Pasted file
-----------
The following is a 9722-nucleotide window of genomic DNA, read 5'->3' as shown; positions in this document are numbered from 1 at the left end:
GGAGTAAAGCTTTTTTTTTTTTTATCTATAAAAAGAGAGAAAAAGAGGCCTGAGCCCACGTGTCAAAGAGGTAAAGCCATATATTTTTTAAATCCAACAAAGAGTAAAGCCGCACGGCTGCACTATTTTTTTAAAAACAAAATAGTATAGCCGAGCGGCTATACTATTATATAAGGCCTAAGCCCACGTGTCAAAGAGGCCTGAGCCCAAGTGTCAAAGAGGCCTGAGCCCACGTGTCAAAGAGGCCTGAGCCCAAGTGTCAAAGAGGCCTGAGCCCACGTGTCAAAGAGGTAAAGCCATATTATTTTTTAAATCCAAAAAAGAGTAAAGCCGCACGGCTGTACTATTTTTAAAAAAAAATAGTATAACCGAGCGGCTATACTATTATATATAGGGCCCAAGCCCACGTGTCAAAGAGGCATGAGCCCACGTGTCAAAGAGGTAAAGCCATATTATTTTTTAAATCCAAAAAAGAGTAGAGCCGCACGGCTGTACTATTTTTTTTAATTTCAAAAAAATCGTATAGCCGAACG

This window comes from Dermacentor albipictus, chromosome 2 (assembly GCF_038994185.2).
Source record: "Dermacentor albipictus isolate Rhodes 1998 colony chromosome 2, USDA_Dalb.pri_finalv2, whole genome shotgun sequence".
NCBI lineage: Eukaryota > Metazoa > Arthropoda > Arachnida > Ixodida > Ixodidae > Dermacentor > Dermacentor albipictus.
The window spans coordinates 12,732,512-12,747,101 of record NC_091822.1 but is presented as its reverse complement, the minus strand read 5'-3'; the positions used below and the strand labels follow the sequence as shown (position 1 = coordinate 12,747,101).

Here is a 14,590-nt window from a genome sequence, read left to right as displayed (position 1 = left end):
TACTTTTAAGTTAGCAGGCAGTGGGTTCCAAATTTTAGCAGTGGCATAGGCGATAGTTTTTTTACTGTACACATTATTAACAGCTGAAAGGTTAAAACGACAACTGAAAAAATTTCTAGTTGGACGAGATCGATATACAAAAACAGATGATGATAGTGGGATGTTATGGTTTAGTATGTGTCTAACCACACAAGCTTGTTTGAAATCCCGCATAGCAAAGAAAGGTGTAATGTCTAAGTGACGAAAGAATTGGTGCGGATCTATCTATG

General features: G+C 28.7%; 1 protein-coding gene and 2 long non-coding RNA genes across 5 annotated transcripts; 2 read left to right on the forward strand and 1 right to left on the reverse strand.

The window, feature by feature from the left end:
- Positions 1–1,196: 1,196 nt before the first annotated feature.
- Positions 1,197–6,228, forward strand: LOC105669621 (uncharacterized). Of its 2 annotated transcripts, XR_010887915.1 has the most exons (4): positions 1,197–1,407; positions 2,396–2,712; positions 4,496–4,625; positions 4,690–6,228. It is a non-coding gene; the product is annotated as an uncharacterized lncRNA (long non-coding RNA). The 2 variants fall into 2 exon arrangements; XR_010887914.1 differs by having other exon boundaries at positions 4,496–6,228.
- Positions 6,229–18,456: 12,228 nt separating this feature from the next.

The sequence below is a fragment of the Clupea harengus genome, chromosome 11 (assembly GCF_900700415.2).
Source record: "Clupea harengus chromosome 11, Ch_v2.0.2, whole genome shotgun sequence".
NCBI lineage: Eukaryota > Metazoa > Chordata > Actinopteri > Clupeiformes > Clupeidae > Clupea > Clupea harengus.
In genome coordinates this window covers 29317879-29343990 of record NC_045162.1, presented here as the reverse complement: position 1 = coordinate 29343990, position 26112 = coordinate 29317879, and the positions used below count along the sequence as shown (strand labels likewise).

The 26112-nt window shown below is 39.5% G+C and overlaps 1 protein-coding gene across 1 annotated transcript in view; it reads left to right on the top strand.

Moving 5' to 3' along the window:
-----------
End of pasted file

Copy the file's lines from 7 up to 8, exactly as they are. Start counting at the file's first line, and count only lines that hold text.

Here is a 14,590-nt window from a genome sequence, read left to right as displayed (position 1 = left end):
TACTTTTAAGTTAGCAGGCAGTGGGTTCCAAATTTTAGCAGTGGCATAGGCGATAGTTTTTTTACTGTACACATTATTAACAGCTGAAAGGTTAAAACGACAACTGAAAAAATTTCTAGTTGGACGAGATCGATATACAAAAACAGATGATGATAGTGGGATGTTATGGTTTAGTATGTGTCTAACCACACAAGCTTGTTTGAAATCCCGCATAGCAAAGAAAGGTGTAATGTCTAAGTGACGAAAGAATTGGTGCGGATCTATCTATG